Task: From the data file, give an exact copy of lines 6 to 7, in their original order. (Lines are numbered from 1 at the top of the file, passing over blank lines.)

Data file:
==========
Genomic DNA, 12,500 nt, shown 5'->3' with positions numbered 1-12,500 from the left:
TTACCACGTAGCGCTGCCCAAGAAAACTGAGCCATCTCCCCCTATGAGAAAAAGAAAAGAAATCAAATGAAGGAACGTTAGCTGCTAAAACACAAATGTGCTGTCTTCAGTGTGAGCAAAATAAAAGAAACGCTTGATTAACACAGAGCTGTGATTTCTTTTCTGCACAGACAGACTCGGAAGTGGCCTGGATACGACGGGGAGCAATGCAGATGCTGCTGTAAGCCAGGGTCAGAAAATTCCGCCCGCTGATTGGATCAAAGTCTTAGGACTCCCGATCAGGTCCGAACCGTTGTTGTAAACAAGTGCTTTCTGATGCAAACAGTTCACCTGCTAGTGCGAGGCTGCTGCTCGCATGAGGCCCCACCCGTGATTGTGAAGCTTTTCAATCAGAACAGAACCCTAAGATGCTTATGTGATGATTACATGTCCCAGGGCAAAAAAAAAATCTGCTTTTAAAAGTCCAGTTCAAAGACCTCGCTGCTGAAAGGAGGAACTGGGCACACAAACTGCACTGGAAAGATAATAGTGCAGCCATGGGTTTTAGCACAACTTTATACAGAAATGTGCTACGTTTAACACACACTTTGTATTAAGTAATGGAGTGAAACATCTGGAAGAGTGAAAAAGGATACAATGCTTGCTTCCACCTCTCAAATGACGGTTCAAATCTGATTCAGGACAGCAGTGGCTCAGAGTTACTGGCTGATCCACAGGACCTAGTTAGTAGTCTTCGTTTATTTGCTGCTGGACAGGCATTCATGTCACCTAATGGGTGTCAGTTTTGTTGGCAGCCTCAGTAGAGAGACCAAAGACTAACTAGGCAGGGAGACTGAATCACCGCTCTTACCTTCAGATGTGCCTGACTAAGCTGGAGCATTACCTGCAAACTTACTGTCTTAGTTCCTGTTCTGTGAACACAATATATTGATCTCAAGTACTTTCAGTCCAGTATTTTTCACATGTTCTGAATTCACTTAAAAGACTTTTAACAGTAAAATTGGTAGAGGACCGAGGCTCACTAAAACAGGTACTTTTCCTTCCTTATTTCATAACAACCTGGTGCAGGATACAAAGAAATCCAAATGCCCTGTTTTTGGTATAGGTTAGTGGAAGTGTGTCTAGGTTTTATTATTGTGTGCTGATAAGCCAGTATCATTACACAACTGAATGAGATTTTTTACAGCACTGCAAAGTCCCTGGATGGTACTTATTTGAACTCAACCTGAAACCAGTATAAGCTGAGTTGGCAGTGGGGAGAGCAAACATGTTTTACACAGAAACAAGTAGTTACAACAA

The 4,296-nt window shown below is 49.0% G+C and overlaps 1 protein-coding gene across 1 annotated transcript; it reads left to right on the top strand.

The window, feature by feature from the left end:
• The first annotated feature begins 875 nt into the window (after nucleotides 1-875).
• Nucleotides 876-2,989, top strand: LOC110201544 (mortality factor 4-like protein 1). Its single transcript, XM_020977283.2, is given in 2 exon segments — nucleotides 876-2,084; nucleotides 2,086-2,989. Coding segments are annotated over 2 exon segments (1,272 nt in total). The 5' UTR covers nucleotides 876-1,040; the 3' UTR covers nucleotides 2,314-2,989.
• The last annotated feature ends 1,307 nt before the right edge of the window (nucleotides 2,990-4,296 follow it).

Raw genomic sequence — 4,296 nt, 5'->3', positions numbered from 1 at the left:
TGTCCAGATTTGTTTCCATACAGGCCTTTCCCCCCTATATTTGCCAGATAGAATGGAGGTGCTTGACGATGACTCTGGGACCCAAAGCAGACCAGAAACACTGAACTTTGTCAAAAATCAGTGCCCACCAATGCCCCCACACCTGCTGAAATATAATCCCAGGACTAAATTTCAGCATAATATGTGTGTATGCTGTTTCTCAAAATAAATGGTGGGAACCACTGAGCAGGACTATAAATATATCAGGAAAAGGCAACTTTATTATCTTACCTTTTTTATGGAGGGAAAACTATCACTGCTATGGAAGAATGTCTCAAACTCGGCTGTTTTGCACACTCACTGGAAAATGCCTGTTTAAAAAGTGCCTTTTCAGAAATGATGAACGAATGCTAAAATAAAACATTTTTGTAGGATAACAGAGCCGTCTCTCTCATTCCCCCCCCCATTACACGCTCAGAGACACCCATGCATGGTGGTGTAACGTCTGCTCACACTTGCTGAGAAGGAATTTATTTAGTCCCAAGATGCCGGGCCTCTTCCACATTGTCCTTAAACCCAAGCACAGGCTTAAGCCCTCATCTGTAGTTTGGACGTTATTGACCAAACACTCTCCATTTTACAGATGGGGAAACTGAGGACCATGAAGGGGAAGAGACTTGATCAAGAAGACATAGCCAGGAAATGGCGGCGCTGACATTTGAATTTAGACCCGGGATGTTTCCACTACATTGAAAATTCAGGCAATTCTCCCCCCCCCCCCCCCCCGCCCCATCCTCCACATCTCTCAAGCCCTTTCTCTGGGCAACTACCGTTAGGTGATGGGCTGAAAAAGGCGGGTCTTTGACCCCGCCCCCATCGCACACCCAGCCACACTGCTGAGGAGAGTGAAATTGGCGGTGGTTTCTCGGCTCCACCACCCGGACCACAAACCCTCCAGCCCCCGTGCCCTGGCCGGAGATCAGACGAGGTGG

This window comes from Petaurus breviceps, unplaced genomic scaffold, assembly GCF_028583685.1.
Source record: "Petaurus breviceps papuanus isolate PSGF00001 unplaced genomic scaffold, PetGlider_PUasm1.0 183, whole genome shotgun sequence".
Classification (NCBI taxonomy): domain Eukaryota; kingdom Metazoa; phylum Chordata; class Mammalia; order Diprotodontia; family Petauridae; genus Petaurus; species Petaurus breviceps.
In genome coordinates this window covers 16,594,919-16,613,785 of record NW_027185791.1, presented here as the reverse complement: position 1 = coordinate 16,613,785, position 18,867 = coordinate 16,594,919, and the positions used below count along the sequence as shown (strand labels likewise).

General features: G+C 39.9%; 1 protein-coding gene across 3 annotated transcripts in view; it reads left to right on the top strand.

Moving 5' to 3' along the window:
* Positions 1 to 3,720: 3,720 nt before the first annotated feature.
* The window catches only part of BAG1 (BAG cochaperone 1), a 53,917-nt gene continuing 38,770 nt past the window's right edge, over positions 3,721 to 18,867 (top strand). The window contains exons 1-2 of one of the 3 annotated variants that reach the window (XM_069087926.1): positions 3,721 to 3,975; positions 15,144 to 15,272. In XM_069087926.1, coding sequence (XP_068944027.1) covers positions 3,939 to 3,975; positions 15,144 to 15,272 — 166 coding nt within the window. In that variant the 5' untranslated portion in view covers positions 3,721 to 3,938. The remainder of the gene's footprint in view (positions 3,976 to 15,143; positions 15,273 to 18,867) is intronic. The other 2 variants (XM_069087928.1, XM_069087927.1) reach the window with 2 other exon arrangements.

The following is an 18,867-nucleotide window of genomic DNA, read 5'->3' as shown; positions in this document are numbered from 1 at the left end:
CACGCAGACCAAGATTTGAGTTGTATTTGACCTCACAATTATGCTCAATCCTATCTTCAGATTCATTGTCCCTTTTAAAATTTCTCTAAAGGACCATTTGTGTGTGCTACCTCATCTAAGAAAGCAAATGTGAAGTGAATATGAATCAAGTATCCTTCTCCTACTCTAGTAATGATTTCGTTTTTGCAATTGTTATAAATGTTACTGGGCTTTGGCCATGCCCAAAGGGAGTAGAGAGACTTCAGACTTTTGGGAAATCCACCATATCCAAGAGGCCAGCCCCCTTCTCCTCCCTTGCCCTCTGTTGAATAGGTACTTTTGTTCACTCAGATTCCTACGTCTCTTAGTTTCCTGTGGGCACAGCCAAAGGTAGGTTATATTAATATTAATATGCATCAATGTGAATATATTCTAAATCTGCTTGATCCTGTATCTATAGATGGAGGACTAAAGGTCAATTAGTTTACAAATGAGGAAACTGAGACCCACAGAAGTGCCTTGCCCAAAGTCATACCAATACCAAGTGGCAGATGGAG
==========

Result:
• Nucleotides 876-2,989, top strand: LOC110201544 (mortality factor 4-like protein 1). Its single transcript, XM_020977283.2, is given in 2 exon segments — nucleotides 876-2,084; nucleotides 2,086-2,989. Coding segments are annotated over 2 exon segments (1,272 nt in total). The 5' UTR covers nucleotides 876-1,040; the 3' UTR covers nucleotides 2,314-2,989.
• The last annotated feature ends 1,307 nt before the right edge of the window (nucleotides 2,990-4,296 follow it).